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Using forecasts to uncover the loss function of FOMC members

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Author Info

  • Christian Pierdzioch

    ()
    (University of Hamburg)

  • Jan-Christoph Rülke

    ()
    (University of Vallendar)

  • Peter Tillmann

    ()
    (University of Giessen)

Abstract

We revisit the sources of the bias in Federal Reserve forecasts and assess whether a precautionary motive can explain the forecast bias. In contrast to the existing literature, we use forecasts submitted by individual FOMC members to uncover members' implicit loss function. Our key finding is that the loss function of FOMC members is asymmetric: FOMC members incur a higher loss when they underpredict (overpredict) inflation and unemployment (real GDP) as compared to an overprediction (underprediction) of similar size. Our findings add to the recent controversy on the relative quality of FOMC forecasts compared to staff forecasts. Together with Capistran's (2008) finding of similar asymmetries in Federal Reserve staff forecasts our results suggest that differences in predictive ability do not stem from differences in preferences. This is underlined by our second result: forecasts remain biased even after accepting an asymmetric loss function.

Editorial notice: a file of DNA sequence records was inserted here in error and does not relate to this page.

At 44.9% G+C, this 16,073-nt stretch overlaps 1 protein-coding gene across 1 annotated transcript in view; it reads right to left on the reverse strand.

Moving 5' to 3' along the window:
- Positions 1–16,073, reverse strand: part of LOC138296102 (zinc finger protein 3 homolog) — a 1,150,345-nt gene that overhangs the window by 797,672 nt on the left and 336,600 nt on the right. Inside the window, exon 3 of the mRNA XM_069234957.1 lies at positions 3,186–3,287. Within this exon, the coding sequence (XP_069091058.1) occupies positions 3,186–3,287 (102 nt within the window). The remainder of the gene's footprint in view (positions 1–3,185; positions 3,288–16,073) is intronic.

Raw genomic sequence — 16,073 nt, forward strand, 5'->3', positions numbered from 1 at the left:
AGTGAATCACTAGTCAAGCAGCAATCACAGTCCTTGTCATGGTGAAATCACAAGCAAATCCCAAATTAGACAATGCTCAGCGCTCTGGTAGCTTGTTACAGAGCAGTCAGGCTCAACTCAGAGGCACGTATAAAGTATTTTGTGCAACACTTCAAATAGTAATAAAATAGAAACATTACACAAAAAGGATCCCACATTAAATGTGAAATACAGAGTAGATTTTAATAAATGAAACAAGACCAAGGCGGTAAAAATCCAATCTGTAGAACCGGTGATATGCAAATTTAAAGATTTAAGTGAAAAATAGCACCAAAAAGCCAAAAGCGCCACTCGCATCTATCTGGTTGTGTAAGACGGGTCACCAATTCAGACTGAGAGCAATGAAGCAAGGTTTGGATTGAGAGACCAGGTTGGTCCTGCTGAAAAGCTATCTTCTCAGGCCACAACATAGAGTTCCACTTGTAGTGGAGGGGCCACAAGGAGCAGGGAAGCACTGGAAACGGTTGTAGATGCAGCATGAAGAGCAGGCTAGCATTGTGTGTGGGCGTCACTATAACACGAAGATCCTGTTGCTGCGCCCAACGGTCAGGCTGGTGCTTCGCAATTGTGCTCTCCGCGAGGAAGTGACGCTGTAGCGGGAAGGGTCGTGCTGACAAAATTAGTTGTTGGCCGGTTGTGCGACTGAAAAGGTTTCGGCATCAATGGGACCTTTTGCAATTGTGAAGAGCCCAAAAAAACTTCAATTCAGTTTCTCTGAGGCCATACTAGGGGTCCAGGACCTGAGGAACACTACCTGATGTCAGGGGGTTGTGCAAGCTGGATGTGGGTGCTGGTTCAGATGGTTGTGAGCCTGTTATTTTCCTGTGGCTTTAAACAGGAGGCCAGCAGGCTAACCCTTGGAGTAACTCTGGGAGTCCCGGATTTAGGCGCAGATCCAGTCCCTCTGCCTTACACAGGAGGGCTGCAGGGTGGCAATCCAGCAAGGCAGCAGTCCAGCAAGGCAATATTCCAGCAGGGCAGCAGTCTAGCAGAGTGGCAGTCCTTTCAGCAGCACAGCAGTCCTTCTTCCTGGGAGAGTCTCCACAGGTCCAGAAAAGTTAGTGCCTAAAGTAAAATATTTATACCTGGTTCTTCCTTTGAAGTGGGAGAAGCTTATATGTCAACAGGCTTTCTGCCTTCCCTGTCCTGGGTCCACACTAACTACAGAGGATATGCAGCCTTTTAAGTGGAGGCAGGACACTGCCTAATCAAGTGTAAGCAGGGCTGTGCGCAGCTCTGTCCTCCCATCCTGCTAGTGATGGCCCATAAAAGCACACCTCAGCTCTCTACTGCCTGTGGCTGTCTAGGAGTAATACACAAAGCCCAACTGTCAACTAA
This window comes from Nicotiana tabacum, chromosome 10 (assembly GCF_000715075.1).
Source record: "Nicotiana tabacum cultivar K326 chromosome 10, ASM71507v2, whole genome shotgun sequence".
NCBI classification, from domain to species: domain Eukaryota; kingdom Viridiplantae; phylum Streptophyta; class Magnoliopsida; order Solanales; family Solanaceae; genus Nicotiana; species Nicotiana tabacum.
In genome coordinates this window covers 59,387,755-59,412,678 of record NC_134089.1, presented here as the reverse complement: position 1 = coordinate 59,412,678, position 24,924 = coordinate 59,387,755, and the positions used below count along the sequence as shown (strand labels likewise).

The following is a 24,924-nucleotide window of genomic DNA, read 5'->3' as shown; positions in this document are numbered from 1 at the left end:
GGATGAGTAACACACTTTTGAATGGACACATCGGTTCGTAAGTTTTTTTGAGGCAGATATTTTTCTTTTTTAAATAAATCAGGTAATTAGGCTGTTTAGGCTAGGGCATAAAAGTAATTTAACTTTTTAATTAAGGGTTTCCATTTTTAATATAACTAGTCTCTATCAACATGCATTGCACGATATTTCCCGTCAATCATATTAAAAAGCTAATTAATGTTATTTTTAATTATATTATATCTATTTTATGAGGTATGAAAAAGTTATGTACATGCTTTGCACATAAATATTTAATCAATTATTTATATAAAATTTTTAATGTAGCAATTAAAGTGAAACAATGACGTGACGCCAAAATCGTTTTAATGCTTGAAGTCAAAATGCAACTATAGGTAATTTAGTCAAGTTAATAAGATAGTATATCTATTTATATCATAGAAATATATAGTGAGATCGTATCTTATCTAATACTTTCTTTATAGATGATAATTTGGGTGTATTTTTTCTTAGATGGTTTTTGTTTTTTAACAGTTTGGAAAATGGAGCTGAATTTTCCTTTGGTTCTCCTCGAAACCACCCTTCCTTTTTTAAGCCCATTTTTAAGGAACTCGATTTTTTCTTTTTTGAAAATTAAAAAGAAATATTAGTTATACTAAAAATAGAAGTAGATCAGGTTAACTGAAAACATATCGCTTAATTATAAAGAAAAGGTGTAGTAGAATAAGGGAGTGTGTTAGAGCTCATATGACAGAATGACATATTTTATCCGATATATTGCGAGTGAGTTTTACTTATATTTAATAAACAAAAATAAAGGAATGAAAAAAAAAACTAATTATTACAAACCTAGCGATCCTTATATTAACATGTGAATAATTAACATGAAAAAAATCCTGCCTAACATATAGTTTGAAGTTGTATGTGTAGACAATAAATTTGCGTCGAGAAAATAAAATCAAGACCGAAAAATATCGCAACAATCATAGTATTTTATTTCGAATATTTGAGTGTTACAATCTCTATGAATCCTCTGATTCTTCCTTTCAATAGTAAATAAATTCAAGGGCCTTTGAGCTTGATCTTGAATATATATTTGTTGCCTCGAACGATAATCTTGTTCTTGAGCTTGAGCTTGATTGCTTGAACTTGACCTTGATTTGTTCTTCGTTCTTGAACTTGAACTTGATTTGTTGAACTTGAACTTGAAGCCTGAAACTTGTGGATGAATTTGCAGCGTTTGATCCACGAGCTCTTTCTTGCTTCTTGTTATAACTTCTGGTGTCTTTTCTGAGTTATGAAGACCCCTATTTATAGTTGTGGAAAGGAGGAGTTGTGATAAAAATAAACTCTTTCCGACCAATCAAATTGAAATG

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Bibliographic Info

Paper provided by Philipps-Universität Marburg, Faculty of Business Administration and Economics, Department of Economics (Volkswirtschaftliche Abteilung) in its series MAGKS Papers on Economics with number 201302.

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Length: 33 pages
Date of creation: 2013
Date of revision:
Publication status: Forthcoming in
Handle: RePEc:mar:magkse:201302

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Keywords: Federal Open Market Committee; forecasting; asymmetric loss function; monetary policy;

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References

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  1. Carlos Capistrán-Carmona, 2005. "Bias in Federal Reserve Inflation Forecasts: Is the Federal Reserve Irrational or Just Cautious?," Computing in Economics and Finance 2005 127, Society for Computational Economics.
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  23. Pierdzioch, Christian & Rülke, Jan-Christoph & Stadtmann, Georg, 2012. "On the loss function of the Bank of Canada: A note," Economics Letters, Elsevier, vol. 115(2), pages 155-159.
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Cited by:
  1. El-Shagi, Makram & Jung, Alexander, 2013. "Does the Greenspan era provide evidence on leadership in the FOMC?," Working Paper Series 1579, European Central Bank.

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